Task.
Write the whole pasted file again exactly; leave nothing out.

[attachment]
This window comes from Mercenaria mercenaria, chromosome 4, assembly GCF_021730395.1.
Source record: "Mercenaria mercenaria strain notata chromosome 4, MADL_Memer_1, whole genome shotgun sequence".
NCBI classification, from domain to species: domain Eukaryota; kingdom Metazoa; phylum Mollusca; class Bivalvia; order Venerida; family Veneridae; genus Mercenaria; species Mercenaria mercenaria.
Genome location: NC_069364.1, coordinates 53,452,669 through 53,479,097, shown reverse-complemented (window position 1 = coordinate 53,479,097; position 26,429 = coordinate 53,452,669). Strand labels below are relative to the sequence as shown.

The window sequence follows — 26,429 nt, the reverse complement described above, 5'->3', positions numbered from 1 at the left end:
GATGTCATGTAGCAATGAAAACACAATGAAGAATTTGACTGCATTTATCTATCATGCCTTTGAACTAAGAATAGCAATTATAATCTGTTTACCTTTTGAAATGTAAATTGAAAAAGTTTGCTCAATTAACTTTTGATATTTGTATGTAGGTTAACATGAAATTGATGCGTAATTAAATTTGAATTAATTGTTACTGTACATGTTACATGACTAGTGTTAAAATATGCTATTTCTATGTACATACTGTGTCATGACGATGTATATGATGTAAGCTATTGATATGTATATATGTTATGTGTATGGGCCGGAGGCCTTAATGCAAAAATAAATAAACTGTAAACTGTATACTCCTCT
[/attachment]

This window comes from Mercenaria mercenaria, chromosome 4, assembly GCF_021730395.1.
Source record: "Mercenaria mercenaria strain notata chromosome 4, MADL_Memer_1, whole genome shotgun sequence".
NCBI classification, from domain to species: domain Eukaryota; kingdom Metazoa; phylum Mollusca; class Bivalvia; order Venerida; family Veneridae; genus Mercenaria; species Mercenaria mercenaria.
Genome location: NC_069364.1, coordinates 53,452,669 through 53,479,097, shown reverse-complemented (window position 1 = coordinate 53,479,097; position 26,429 = coordinate 53,452,669). Strand labels below are relative to the sequence as shown.

The window sequence follows — 26,429 nt, the reverse complement described above, 5'->3', positions numbered from 1 at the left end:
GATGTCATGTAGCAATGAAAACACAATGAAGAATTTGACTGCATTTATCTATCATGCCTTTGAACTAAGAATAGCAATTATAATCTGTTTACCTTTTGAAATGTAAATTGAAAAAGTTTGCTCAATTAACTTTTGATATTTGTATGTAGGTTAACATGAAATTGATGCGTAATTAAATTTGAATTAATTGTTACTGTACATGTTACATGACTAGTGTTAAAATATGCTATTTCTATGTACATACTGTGTCATGACGATGTATATGATGTAAGCTATTGATATGTATATATGTTATGTGTATGGGCCGGAGGCCTTAATGCAAAAATAAATAAACTGTAAACTGTATACTCCTCT